Lately, I’ve been getting a total kick out of the simplest shit. Like the other day I caught wind of some beach-cruising, sundress-sporting bombshell drawling into her iPhone: I just wanna experience Madrid ‘cause I think it would be a totally cool experience. And today I heard this dude say to his girlfriend: Baby I wasn’t looking at her, so don’t’ give me that look, which made me start a list right then and there, of all the words that can double as both nouns and verbs. Plus, I kind of like it when someone uses a word both ways in a sentence. It’s the stark rhythm of the blunted conversation. It’s not having enough ammo to variate word choice, or playing close careful attention to the unified sonic cadence of your sentences. So when someone asked me what I was doing jotting all these words on a legal pad, and I told them Oh you know just going to work on a little bit of…work…I knew I could represent this new kind of poetry just fine.
Sites like these make the abundance completely clear: there’re at least one hundred and fifty words that could be used as both nouns and verbs—and everyday we’re double dipping. But strangely enough, one of my favorites—resume—didn’t show up on the list. I mean you can do two things with resume, right? By going out for coffee with that extra special ex, you can legitimately hope to resume a previously halted romance, just like you can turn in a resume to Pasta Roma and hope to get a job (two things—I tried them both this past year—that didn’t quite pan out). But maybe the reason resume wasn’t on the list of one hundred and fifty noun/verb words was just because, technically, resume is the verb and résumé is the noun, and what with all those accents stroked over the top—it makes them two different words, right?
Well whatever, no one attaches those two accents anymore, and anyway, amidst graduation and pending employment, I’m really trying to perfect the current one on my desktop. Not the one that means you resume another year of classes, or another year of sugar sweet academia with all its pretty five-page analytical gumdrops, but the other kind of resume—ahem, résumé—the one with WHAT THE HELL NOW!? stamped right next to your name, alongside a one hundred and fifty word cover letter that doesn’t mean anything, much less something twice…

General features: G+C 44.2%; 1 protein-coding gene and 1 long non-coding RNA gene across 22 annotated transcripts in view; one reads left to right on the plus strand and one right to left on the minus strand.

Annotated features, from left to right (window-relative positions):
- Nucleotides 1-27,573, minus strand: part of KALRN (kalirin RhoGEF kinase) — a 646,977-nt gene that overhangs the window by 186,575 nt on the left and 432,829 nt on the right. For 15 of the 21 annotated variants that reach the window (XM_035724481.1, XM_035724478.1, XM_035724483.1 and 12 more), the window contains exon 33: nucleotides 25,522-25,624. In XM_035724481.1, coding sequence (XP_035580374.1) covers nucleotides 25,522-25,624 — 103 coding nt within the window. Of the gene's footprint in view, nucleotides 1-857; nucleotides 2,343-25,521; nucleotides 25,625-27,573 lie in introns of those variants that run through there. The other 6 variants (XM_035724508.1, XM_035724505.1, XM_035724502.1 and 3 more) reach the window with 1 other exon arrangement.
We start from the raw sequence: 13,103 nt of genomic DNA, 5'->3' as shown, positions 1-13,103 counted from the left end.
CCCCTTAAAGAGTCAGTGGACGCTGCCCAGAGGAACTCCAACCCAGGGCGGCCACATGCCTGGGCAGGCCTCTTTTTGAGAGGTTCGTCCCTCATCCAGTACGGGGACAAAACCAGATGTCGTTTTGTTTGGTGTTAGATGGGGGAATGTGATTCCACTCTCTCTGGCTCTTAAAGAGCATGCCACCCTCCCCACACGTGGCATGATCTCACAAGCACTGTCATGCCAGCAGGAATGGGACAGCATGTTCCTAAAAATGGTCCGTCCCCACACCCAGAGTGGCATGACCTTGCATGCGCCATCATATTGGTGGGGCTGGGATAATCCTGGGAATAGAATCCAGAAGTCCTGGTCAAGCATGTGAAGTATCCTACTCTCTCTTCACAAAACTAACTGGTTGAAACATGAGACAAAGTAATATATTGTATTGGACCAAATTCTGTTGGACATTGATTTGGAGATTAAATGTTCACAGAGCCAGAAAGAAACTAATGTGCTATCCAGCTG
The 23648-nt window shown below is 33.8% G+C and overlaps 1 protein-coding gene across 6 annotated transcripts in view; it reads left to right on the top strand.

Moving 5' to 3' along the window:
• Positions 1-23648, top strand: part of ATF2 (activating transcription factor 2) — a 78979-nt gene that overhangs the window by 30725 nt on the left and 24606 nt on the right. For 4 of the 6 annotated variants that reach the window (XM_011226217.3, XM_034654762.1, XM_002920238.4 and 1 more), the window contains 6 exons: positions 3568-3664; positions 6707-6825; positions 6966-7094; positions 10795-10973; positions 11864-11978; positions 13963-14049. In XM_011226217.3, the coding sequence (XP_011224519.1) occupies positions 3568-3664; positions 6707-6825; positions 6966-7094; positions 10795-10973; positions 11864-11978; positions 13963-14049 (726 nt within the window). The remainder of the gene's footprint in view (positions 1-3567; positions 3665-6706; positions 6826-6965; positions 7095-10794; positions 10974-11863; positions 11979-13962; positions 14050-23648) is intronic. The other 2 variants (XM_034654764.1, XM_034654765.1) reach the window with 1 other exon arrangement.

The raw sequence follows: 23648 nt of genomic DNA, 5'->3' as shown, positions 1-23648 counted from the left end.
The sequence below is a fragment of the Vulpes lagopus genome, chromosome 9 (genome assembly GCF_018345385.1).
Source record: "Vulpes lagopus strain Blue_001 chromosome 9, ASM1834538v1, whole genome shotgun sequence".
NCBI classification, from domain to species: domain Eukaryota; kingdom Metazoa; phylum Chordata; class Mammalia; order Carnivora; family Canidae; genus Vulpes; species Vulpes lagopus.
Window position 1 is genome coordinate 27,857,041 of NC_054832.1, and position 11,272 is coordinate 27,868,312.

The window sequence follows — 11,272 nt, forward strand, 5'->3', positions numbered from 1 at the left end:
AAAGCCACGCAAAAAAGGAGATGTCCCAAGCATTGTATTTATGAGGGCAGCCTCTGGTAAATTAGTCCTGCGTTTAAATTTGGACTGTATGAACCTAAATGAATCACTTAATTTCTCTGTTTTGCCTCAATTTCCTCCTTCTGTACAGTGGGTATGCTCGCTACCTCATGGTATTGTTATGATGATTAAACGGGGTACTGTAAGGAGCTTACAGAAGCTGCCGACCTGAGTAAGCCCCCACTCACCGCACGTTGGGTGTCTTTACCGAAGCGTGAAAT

Currently, though, I’m caught in a saucy kind of love/hate relationship with mine. It’s not that I don’t have anything to put on it—because I do (and that’s the love part)—but instead, it’s because I’m trying to find interesting ways of saying the same thing everyone else’s says, but I hate myself for it because it’s harder than I thought it’d be. One shining example of this is the term “interpersonal skills.” What the fuck does this even mean? I don’t know, but everybody—including myself—has it typed right there on the resume, and what I really need is an advantage, a small twist, to put me a shoe length ahead of the rest.
Horse Whisperer Los Angeles, CA Fall 2012
Spent summer developing strong interspecies interpersonal skills with Molly the horse
- Strengthened understanding of the importance of animals and their underlying desires
- Used various methods of communication to understand Molly the horse when she was trying to tell me the henhouse was on fire
- Improved appreciation of sunsets by riding into a lot of them
Truly though, I don’t care all that much about my resume being perfect, or even wholly original because it’s all just a game you got to play, kind of like Scrabble but less rewarding—so more accurately: Parcheesi—and I’m taking things easy, one horse trot at a time, happy enough if that piece of paper comes through for me and at least gets me to a face-to-face, at which point I’ll maybe exit an office, tie knotted tie around my throat, telling the secretary: Do you smoke? I need a smoke.
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